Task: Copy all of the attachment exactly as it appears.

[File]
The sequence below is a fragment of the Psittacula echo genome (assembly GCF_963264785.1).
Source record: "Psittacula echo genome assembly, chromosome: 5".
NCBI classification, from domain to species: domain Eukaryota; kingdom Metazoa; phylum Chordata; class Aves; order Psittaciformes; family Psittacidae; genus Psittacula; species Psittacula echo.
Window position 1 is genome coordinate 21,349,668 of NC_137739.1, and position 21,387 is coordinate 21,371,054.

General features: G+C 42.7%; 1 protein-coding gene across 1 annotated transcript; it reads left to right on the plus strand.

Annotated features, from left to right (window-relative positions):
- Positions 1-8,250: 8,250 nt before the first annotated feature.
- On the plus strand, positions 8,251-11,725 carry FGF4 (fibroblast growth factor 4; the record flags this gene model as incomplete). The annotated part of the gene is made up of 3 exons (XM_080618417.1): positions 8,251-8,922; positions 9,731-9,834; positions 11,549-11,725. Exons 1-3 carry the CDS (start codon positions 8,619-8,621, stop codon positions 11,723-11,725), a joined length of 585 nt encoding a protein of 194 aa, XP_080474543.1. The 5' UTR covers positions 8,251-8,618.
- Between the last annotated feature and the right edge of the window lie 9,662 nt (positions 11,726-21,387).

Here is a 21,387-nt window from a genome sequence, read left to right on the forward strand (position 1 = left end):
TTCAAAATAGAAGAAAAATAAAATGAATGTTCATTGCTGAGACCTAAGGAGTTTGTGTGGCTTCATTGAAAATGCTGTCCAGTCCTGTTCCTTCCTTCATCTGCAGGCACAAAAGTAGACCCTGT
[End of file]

The sequence below is a fragment of the Psittacula echo genome (assembly GCF_963264785.1).
Source record: "Psittacula echo genome assembly, chromosome: 5".
NCBI classification, from domain to species: domain Eukaryota; kingdom Metazoa; phylum Chordata; class Aves; order Psittaciformes; family Psittacidae; genus Psittacula; species Psittacula echo.
Window position 1 is genome coordinate 21,349,668 of NC_137739.1, and position 21,387 is coordinate 21,371,054.

General features: G+C 42.7%; 1 protein-coding gene across 1 annotated transcript; it reads left to right on the plus strand.

Annotated features, from left to right (window-relative positions):
- Positions 1-8,250: 8,250 nt before the first annotated feature.
- On the plus strand, positions 8,251-11,725 carry FGF4 (fibroblast growth factor 4; the record flags this gene model as incomplete). The annotated part of the gene is made up of 3 exons (XM_080618417.1): positions 8,251-8,922; positions 9,731-9,834; positions 11,549-11,725. Exons 1-3 carry the CDS (start codon positions 8,619-8,621, stop codon positions 11,723-11,725), a joined length of 585 nt encoding a protein of 194 aa, XP_080474543.1. The 5' UTR covers positions 8,251-8,618.
- Between the last annotated feature and the right edge of the window lie 9,662 nt (positions 11,726-21,387).

Here is a 21,387-nt window from a genome sequence, read left to right on the forward strand (position 1 = left end):
TTCAAAATAGAAGAAAAATAAAATGAATGTTCATTGCTGAGACCTAAGGAGTTTGTGTGGCTTCATTGAAAATGCTGTCCAGTCCTGTTCCTTCCTTCATCTGCAGGCACAAAAGTAGACCCTGT